2 December 2015 was the day that my fourteen-year-old daughter tells me her childhood ended. She became an adult when her classmate died, and she and her peer group, were thrust suddenly and unwillingly, into a world that teenagers should never normally inhabit. A world of funerals, of grief and of loss. A world in which discussion of memorials replaced exam worries, where hugs and tears replaced teenage spats and where the kids were the ones who were the bereaved.
Her classmate, Dylan Samuels, was 15 and wasn't meant to die so young. Of course he wasn't - kids are not meant to die. But in this case, although Dylan suffered with cystic fibrosis, no one expected him to succumb at such a tender age - least of all his classmates at a school in Manchester. Why should they have? Dylan had been a fit and active boy who was even signed up with Manchester United's youth team when he was younger. Apart from having to take tablets with his school lunches, no one but his close friends knew much about his condition at all until two years ago when his health began to deteriorate. Even then, with a lung transplant in the offing at Great Ormond Street Children's Hospital, he faced a brighter future and his friends were looking forward to kicking a ball again with him at school.
Sadly that was not to be and a major stroke following his transplant left him fighting for his life. He fought for nine weeks and his classmates assumed, with childish optimism and innocence, that he would win the fight and soon be back in the classroom with a few scars but the same big smile. When he died, there was shock, bewilderment and anger. How could such a vibrant young man be no more? What did he do to deserve that? Why couldn't the doctors save him? What kind of world do we live in that such a thing could happen?
The kids struggled with these questions and many more. They also grappled with more pressing concerns; how to grieve for the boy who will never grow up with them. We all rely on schemas, or 'protypical behaviours' that guide us in our daily lives; these are the behavioural patterns that tell us how to behave in various scenarios. When something totally unexpected happens, something rare and unprecedented, there is no scheme we can apply about how to behave, no previous experience to draw on. Without clear guidance, we look to others as a clue to guide our own actions. When a child dies, there is bewilderment, not only with the loss, but in how to behave in this unprecedented situation. The kids look to their parents and teachers for guidance, but they too are encountering a novel event whilst coping with their own distress.
There are concentric circles of grief too when a child dies, and within them, different patterns of response. Those closest to the tragedy, such as close friends, have clearer expectations as to how to behave, in terms of outpouring of grief, funeral attendance etc. The next circle, classmates and acquaintances, may also be clear about how their grief is expected to be manifested. But then things get blurred; how should those kids, from different school years, who hardly knew the deceased, act? How entitled are they to their grief when they barely knew him? And what of those who didn't know the child at all - are they too entitled to grieve?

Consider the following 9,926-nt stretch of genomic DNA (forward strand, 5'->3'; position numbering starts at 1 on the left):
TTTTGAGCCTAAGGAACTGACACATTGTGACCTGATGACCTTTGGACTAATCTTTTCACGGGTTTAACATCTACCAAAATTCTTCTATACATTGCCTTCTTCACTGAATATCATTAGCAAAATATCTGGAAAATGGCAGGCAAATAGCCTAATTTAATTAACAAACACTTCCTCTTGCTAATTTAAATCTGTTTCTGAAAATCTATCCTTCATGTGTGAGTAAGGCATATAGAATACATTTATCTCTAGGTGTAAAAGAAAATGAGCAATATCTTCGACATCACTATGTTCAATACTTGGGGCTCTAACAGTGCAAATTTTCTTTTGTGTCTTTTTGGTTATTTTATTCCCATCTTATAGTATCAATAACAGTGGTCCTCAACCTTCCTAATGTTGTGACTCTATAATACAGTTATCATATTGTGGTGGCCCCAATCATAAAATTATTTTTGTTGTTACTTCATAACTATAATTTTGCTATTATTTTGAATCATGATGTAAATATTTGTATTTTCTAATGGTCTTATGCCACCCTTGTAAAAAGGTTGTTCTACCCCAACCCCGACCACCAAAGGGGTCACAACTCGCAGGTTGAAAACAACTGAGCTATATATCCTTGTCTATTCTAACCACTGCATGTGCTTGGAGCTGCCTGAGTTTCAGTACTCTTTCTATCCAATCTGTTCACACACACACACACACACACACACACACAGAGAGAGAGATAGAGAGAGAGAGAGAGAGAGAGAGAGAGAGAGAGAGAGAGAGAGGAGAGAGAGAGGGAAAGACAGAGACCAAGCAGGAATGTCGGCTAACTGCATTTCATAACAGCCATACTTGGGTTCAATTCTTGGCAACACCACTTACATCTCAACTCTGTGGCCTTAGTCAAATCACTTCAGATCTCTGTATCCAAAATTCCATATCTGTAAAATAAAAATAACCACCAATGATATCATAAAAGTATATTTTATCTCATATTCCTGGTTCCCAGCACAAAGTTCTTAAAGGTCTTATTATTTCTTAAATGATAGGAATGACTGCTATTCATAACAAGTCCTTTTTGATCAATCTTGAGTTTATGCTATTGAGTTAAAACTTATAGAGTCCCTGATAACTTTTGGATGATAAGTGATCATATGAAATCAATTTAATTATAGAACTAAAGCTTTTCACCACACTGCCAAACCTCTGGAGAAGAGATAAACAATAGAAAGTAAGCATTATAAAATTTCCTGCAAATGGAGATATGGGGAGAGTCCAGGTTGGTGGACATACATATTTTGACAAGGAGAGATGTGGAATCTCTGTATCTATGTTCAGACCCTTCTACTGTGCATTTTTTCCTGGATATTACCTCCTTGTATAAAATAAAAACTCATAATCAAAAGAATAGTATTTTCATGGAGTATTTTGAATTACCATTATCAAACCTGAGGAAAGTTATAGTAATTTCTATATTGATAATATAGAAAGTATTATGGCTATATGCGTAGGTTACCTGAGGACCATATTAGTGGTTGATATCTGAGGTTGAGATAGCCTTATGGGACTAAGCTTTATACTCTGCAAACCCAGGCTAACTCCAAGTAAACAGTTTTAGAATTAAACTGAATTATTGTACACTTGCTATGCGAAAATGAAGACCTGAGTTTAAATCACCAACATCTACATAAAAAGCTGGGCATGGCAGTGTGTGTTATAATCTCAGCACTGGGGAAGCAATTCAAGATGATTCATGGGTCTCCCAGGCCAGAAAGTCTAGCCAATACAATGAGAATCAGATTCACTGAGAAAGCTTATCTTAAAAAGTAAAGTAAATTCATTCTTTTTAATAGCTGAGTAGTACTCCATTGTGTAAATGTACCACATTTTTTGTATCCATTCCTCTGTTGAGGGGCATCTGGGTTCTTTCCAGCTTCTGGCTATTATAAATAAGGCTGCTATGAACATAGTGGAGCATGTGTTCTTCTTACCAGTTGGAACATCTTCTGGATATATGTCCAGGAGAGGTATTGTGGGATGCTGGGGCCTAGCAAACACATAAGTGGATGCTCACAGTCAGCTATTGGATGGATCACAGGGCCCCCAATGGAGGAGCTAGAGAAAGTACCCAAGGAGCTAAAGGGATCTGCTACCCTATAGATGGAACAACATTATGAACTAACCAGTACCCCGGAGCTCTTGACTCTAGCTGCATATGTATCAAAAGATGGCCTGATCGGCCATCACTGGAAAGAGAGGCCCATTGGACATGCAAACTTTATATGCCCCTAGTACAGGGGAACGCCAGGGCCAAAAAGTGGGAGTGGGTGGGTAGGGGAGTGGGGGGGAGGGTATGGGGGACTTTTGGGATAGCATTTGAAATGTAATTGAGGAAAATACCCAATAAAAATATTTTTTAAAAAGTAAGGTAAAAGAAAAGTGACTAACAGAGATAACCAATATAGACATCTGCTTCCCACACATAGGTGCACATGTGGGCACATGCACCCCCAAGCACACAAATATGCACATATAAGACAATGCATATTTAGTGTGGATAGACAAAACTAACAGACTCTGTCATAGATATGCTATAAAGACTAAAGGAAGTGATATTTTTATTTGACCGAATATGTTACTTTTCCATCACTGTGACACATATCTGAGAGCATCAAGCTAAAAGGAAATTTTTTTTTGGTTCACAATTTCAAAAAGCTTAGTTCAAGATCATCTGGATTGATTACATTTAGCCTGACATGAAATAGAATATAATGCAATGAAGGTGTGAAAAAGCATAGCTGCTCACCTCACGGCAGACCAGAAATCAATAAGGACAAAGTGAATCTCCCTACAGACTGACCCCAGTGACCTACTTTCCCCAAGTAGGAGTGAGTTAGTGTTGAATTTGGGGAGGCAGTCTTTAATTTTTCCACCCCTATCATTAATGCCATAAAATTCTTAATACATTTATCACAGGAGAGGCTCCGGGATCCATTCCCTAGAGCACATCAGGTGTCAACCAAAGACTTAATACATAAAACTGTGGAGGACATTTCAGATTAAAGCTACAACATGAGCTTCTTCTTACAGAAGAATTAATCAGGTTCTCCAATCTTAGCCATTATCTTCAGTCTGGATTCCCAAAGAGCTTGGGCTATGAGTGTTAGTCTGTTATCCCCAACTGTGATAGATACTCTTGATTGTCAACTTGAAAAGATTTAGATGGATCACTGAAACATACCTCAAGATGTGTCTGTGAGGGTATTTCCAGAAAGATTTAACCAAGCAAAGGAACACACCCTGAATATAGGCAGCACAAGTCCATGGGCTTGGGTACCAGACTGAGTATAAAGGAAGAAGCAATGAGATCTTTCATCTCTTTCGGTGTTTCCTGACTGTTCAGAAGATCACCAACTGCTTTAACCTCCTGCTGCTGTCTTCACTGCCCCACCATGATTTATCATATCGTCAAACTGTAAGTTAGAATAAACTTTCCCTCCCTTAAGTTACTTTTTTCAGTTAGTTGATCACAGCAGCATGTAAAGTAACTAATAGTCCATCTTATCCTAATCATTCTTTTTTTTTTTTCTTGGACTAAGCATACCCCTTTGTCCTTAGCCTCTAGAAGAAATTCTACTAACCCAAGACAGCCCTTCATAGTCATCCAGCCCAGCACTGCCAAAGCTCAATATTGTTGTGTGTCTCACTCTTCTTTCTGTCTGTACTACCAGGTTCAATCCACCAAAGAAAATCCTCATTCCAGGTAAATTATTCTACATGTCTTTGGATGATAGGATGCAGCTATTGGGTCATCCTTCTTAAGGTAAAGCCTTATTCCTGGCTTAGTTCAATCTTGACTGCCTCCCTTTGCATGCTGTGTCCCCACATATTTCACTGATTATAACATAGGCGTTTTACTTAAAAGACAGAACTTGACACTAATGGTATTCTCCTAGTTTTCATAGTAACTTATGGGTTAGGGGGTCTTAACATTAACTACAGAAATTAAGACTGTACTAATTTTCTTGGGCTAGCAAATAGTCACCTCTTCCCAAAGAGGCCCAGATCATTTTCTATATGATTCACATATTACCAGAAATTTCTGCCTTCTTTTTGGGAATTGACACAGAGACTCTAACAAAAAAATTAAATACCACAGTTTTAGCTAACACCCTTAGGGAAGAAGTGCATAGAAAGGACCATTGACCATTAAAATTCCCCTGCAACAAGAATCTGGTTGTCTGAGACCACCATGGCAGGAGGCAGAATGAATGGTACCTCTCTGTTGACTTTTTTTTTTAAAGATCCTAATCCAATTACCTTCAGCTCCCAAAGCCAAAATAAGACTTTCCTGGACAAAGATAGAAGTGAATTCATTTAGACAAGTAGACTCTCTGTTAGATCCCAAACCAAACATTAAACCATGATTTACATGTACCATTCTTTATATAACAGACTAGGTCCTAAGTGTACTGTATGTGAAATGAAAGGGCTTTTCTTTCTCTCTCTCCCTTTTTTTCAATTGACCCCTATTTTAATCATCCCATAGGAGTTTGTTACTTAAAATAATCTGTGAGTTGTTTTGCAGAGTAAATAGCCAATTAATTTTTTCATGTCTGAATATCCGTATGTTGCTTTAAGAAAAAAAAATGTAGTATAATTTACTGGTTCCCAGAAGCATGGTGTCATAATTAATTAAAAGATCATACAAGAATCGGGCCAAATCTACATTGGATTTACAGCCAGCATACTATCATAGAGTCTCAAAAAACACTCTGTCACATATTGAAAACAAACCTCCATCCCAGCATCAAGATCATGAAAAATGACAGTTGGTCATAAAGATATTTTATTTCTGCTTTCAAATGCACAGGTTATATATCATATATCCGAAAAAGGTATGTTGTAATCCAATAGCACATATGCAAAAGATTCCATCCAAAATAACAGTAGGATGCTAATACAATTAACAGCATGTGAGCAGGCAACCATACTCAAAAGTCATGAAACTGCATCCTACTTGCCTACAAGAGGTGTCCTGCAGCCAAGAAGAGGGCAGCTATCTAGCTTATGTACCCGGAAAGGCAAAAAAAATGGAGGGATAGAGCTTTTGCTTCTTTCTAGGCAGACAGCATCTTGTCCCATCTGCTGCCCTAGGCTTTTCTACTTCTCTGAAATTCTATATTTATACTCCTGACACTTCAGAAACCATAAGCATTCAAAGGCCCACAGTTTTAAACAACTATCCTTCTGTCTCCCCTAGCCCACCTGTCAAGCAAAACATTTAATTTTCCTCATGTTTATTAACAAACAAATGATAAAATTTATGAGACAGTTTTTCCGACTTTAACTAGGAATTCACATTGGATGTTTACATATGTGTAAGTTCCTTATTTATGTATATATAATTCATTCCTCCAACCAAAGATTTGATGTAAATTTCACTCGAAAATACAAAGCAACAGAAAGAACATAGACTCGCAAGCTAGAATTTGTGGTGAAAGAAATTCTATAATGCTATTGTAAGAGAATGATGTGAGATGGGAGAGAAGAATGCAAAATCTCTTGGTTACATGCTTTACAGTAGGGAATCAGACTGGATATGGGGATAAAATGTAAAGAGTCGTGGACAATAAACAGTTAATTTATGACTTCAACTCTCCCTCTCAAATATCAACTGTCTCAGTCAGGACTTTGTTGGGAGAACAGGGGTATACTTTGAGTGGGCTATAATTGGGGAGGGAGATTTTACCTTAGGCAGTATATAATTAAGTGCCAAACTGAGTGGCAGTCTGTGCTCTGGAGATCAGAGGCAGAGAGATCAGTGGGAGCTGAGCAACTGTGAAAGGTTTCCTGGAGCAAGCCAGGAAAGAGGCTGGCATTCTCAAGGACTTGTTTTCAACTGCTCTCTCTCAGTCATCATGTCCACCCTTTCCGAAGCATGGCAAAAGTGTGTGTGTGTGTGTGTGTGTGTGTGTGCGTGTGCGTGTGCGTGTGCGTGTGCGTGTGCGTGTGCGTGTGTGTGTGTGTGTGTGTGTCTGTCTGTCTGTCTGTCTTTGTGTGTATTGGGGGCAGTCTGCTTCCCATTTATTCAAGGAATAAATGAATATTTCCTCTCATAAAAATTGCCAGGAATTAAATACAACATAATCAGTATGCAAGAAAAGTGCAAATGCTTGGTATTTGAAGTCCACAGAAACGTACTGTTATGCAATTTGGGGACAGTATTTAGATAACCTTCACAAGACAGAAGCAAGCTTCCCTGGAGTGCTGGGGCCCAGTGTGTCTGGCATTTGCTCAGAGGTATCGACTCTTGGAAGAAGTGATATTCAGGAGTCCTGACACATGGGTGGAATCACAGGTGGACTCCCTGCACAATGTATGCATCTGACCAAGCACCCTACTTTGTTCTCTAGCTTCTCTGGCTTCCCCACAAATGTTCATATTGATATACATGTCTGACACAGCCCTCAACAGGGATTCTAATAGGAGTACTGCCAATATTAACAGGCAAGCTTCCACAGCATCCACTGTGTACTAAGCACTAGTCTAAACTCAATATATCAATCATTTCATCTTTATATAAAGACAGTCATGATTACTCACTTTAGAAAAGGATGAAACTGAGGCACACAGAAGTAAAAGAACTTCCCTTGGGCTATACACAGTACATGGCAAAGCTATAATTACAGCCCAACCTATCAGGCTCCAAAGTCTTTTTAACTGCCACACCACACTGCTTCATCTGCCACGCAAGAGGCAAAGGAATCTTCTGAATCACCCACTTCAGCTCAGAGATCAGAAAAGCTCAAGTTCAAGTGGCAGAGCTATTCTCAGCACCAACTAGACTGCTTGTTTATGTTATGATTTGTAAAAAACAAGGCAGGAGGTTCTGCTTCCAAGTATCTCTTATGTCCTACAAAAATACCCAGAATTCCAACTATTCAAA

All the kids in Dylan's school were entitled to mourn him - even those who never knew him. They were grieving over a life cut short, a potential that was never fully achieved. They were heart-broken for his brave family and the new life they must carve for themselves. They were grieving for a boy who would be forever young.
When a classmate dies, life for those who are left, goes on. Exams still need to be taken, school concerts performed, festivals celebrated. But for the peers of the deceased, things will never be quite the same. They will have grown up a little, as my daughter perceptively noted. They will have shown strength and courage that they never knew they had. They will have comforted and helped each other through the depths of despair that teenagers should never normally experience. They will be forever bonded by their grief, united by a common thread and joined by unique bond.
They will never forget Dylan. Dylan will have a place in their hearts and minds as they undertake each rite of passage in life's journey. They will remember him when they see his empty desk and locker and when they sit their GCSEs and their A Levels. When they celebrate their triumphs and successes they will remember the boy who should have shared them. When they go to University or college, get jobs and perhaps start their own families, they will remember the boy who won't be doing the same. And, if they have their own children, when those kids reach the age of 14 and 15, no doubt they will tell them about Dylan.
But their memories of Dylan will also help them develop into caring, thoughtful, responsible people. Kids who have suffered such a loss, develop resilience, strength of character, and community-mindedness as they move from the egocentrism of normal teen-hood into the broader perspective of life that they have gained. Many will invest their energies into developing Dylan's legacy, of raising funds for cystic fibrosis or other good causes and of generally helping others. These kids who mourn now will be outstanding adults of tomorrow who will do amazing things not just because their classmate died, but because he lived.
You can donate to a Foundation set up in Dylan's name to raise funds for Cystic Fibrosis; There's Something About Dylan